How To Spell Revenge (TAH #109)
Making Spirits Fight (TAH #114)
The Devil You Know (TAH #116)
Cursed at First Bite (TAH #122)
Art Imitates Life (TAH #125)
The Deceased Charm of the Bourgeoisie (TAH #129)
Molar Express (TAH #133)
Touch of Keeble (TAH #140)
Son of Beyond Belief & Ladies and Skeleton (TAH #143)
Claus and Effect (TAH #147)
Basil’s Day (TAH #149)
When Cthulu Cthalls (TAH #153)
Light as a Feather, Stiff as a Corpse (TAH #156)
The Heart is a Lonely Haunter (TAH #159)
Bon Viv-Haunt (TAH #164)
Prelude to a Fish (TAH #167)
The Bloodsucker Proxy - Original Variant (TAH #172) and Variant A (TAH #179)
Jones On Third (TAH #178)
Werewolf of Wall Street (TAH #183)
Beyond Belief poster: Tom Fowler

paulftompkins:

Next week, two of my worlds collide when The Thrilling Adventure Hour podcast crosses over with MPR’s WITS radio show.

WITS is a delightful program hosted by the most splendid John Moe, and upon which I have guested many many many times. You can catch it on the honest-to-God radio, or you can catch up with it via podcast here.

Beyond Belief is a segment of the live, staged fake-radio show The Thrilling Adventure Hour. Each segment of TAH is podcast individually. The Beyond Belief segment— starring myself and Paget Brewster as Frank and Sadie Doyle— concerns a pair of boozy paranormal investigators who are married to each other and to booze. It’s The Thin Man with ghosts. And more booze.

Booze.

Frank & Sadie Doyle, along with musical guests Rhett Miller and "Weird Al" Yankovic, will be visiting WITS on Friday, October 24th.

If you want to catch up on the adventures of Frank & Sadie Doyle. here are all of their adventures for your listening pleasure. They’re all about 20 minutes or so, with the occasional super-sized special episode along the way. I personally recommend all of them.

Beyond Belief Episode Guide

Beyond Belief poster: Tom Fowler

(via anniewu)

kk-maker:

2spoopy5you:

lohelim:

winterthirst:

sabacc:

Steve Rogers did, in fact, realize that something was off when he saw the outline of the woman’s odd bra (a push-up bra, he would later learn), but being an officer and a gentleman, he said that it was the game that gave the future away.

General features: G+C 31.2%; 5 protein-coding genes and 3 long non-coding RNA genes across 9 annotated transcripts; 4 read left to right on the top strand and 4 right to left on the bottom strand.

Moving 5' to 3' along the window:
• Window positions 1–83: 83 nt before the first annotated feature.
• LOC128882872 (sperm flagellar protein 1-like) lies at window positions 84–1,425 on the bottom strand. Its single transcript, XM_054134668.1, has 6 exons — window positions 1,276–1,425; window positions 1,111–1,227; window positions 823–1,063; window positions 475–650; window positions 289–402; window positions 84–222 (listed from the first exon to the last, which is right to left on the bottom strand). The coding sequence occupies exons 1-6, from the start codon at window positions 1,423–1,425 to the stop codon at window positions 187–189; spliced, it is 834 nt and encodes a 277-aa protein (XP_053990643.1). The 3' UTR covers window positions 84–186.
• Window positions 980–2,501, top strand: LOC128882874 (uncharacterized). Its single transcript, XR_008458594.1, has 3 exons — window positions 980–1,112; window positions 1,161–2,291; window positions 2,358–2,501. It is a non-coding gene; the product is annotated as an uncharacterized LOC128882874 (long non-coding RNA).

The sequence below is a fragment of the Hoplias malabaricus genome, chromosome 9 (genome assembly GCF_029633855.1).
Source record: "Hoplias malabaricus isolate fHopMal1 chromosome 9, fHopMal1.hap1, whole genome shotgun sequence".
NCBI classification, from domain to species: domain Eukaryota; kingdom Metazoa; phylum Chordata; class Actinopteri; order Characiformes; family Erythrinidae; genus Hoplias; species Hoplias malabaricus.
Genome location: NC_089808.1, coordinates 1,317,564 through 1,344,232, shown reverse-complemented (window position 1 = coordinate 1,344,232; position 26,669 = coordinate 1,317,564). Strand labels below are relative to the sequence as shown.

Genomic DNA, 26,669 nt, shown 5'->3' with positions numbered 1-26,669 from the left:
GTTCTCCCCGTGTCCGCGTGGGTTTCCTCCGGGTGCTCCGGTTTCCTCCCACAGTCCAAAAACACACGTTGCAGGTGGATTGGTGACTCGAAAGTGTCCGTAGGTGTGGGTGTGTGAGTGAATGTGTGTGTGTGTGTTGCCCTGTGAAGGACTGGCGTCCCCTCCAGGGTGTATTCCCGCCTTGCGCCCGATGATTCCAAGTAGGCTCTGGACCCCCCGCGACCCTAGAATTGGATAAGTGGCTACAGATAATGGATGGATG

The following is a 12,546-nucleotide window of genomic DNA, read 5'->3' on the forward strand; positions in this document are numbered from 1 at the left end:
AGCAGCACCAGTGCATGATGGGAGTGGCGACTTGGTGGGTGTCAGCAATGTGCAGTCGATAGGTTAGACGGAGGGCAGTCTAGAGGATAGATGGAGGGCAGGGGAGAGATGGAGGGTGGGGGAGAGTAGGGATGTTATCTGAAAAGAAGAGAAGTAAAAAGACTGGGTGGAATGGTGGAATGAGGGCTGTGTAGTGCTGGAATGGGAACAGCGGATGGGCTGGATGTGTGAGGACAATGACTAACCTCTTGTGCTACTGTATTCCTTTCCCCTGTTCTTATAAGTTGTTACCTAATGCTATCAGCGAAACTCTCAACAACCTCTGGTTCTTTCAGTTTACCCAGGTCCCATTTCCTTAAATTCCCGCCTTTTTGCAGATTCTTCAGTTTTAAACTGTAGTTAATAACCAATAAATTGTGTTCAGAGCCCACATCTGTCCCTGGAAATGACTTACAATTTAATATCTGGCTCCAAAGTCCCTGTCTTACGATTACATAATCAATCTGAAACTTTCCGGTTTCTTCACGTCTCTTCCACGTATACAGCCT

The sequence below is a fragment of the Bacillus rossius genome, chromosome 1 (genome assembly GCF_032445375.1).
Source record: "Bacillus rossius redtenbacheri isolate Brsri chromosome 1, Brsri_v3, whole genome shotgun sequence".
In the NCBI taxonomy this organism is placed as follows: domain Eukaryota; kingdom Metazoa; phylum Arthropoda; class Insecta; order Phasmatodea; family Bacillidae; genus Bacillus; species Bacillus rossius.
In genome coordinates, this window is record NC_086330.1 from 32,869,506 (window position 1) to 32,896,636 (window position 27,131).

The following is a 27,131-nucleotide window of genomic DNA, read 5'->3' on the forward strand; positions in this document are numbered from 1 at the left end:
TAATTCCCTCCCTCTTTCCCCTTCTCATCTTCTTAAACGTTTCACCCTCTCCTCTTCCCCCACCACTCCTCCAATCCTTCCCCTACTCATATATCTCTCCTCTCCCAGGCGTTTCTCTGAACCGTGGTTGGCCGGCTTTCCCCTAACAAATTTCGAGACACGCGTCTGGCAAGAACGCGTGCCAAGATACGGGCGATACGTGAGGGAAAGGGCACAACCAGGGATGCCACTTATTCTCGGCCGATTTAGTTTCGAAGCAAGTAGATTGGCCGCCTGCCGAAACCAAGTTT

#EXCUSE ME MA’AM BUT YOUR TITTIES ARE NOT CONES I’M CALLING BULLSHIT (via)

No, see, this scene is just amazing. The costume department deserves so many kudos for this, it’s unreal, especially given the fact that they pulled off Peggy pretty much flawlessly.
1) Her hair is completely wrong for the 40’s. No professional/working woman  would have her hair loose like that. Since they’re trying to pass this off as a military hospital, Steve would know that she would at least have her hair carefully pulled back, if maybe not in the elaborate coiffures that would have been popular.
2) Her tie? Too wide, too long. That’s a man’s tie, not a woman’s. They did, however, get the knot correct as far as I can see - that looks like a Windsor.
3) That. Bra. There is so much clashing between that bra and what Steve would expect (remember, he worked with a bunch of women for a long time) that it has to be intentional. She’s wearing a foam cup, which would have been unheard of back then. It’s also an exceptionally old or ill-fitting bra - why else can you see the tops of the cups? No woman would have been caught dead with misbehaving lingerie like that back then, and the soft satin cups of 40’s lingerie made it nearly impossible anyway. Her breasts are also sitting at a much lower angle than would be acceptable in the 40’s.
Look at his eyes. He knows by the time he gets to her hair that something is very, very wrong.

so what you are saying is S.H.E.I.L.D. has a super shitty costume division….

Nope, Nick Fury totally did this on purpose.
There’s no knowing what kind of condition Steve’s in, or what kind of person he really is, after decades of nostalgia blur the reality and the long years in the ice (after a plane crash and a shitload of radiation) do their work. (Pre-crash Steve is in lots of files, I’m sure. Nick Fury does not trust files.) So Fury instructs his people to build a stage, and makes sure that the right people put up some of the wrong cues.
Maybe the real Steve’s a dick, or just an above-average jock; maybe he had a knack for hanging out with real talent. Maybe he hit his head too hard on the landing and he’s not gonna be Captain anymore. On the flipside, if he really is smart, then putting him in a standard, modern hospital room and telling him the truth is going to have him clamming up and refusing to believe a goddamn thing he hears for a really long time.